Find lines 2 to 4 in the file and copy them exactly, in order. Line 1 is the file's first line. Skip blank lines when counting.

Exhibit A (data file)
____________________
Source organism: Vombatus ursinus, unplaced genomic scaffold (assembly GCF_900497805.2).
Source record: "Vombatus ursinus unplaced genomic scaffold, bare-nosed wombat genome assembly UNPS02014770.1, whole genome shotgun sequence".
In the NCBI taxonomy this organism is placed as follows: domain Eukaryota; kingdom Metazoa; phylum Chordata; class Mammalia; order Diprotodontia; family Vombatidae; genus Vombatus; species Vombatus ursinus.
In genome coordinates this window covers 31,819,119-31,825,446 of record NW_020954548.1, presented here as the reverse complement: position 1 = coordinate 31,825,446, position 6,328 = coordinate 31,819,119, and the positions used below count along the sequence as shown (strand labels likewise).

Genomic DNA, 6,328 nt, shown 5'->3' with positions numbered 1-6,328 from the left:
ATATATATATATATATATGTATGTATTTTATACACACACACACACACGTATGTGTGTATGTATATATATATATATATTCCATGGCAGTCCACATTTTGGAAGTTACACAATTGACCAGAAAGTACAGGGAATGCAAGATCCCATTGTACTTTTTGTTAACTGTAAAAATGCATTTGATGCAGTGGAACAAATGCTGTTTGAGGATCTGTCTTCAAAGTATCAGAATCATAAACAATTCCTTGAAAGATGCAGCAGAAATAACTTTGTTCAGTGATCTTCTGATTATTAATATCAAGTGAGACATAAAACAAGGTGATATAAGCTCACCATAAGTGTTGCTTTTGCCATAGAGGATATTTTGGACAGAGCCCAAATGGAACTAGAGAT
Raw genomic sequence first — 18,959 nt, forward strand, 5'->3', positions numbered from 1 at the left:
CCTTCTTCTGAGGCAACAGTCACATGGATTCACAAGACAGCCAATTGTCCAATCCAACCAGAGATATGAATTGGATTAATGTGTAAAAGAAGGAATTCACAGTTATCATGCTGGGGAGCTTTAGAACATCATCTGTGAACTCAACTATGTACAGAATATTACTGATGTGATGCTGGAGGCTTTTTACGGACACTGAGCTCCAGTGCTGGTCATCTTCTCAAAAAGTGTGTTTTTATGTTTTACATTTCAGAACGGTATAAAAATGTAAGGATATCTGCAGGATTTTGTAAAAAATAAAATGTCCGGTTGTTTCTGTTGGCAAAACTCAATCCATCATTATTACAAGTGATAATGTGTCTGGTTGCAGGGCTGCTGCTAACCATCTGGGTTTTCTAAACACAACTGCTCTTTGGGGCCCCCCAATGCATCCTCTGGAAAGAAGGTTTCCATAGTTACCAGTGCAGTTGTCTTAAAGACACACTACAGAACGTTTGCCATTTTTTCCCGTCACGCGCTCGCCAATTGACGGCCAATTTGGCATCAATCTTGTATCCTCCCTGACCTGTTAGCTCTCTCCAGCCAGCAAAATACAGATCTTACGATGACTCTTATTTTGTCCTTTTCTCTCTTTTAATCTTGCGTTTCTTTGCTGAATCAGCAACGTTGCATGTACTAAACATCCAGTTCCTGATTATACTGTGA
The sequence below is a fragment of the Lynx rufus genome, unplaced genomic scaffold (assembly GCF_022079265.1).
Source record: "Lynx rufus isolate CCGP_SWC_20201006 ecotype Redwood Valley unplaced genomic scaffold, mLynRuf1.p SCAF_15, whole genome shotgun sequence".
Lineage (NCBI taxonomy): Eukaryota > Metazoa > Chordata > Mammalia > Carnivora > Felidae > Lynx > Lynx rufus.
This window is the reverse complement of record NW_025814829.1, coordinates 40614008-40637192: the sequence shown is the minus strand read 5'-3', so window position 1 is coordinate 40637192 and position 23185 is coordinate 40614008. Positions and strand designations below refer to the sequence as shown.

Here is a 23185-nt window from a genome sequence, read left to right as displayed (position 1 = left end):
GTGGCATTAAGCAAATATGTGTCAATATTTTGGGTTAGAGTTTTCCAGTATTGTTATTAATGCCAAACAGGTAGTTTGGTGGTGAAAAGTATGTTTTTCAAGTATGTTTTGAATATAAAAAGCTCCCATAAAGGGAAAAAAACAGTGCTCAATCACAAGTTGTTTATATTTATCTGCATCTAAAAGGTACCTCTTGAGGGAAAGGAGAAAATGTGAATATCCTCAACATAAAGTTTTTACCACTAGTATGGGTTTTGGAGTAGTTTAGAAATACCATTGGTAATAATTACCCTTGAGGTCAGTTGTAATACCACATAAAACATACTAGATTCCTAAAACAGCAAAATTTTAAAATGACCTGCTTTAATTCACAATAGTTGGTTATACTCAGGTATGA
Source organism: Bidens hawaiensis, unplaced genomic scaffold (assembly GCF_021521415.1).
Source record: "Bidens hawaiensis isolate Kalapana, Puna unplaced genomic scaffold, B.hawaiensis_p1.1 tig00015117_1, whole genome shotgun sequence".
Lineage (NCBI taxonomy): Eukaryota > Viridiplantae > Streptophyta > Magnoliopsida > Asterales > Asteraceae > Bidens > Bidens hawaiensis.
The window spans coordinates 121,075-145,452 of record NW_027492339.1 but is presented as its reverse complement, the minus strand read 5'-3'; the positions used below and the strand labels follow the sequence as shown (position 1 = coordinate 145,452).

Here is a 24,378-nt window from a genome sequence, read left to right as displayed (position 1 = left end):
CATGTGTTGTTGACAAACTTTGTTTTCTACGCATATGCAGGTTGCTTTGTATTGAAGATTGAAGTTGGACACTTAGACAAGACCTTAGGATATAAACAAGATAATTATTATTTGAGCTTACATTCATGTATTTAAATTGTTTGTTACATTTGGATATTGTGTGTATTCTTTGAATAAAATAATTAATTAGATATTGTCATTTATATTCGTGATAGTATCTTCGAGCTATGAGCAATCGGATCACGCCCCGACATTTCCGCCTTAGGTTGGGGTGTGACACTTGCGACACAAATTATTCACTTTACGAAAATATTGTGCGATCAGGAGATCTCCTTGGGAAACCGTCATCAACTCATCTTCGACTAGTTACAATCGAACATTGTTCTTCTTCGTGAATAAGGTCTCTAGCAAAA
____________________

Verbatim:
Source record: "Vombatus ursinus unplaced genomic scaffold, bare-nosed wombat genome assembly UNPS02014770.1, whole genome shotgun sequence".
In the NCBI taxonomy this organism is placed as follows: domain Eukaryota; kingdom Metazoa; phylum Chordata; class Mammalia; order Diprotodontia; family Vombatidae; genus Vombatus; species Vombatus ursinus.
In genome coordinates this window covers 31,819,119-31,825,446 of record NW_020954548.1, presented here as the reverse complement: position 1 = coordinate 31,825,446, position 6,328 = coordinate 31,819,119, and the positions used below count along the sequence as shown (strand labels likewise).